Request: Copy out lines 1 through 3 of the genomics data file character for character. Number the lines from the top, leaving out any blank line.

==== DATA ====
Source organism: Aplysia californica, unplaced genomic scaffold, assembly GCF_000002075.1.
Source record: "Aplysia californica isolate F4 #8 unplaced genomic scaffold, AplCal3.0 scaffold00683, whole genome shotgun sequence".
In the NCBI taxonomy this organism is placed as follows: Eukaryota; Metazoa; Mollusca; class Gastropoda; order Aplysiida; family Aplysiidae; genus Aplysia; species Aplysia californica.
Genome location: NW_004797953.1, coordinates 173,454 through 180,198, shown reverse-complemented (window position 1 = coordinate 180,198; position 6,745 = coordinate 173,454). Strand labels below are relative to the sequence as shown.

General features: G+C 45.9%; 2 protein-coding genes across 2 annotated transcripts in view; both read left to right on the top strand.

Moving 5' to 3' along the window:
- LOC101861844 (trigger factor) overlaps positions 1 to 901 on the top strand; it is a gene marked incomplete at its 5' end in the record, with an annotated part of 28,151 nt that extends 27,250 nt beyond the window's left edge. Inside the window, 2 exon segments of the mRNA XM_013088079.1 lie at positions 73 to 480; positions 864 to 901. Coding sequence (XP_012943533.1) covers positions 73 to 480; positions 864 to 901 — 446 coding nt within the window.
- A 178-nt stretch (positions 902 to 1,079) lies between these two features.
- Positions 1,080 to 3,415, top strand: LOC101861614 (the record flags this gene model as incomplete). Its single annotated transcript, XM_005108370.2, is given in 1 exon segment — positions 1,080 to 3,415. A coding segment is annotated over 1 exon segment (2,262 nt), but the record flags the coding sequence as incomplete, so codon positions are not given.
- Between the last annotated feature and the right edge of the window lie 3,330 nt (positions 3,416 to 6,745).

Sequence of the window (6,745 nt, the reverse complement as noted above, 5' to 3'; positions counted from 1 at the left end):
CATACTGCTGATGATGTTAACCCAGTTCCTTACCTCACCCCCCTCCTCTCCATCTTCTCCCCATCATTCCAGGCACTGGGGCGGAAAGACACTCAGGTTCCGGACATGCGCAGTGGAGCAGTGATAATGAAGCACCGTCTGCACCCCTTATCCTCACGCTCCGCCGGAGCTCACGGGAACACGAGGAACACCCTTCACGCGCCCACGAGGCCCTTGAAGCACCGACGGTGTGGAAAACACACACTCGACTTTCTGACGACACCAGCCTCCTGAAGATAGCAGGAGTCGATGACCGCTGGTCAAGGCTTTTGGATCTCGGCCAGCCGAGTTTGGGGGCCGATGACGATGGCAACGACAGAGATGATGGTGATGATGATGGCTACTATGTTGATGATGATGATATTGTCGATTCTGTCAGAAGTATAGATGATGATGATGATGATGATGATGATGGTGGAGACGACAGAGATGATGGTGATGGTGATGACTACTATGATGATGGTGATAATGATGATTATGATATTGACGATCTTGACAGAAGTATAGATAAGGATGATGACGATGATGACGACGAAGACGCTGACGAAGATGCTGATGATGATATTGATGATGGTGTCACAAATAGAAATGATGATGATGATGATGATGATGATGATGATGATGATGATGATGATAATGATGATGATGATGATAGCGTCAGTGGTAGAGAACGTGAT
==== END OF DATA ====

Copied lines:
Source organism: Aplysia californica, unplaced genomic scaffold, assembly GCF_000002075.1.
Source record: "Aplysia californica isolate F4 #8 unplaced genomic scaffold, AplCal3.0 scaffold00683, whole genome shotgun sequence".
In the NCBI taxonomy this organism is placed as follows: Eukaryota; Metazoa; Mollusca; class Gastropoda; order Aplysiida; family Aplysiidae; genus Aplysia; species Aplysia californica.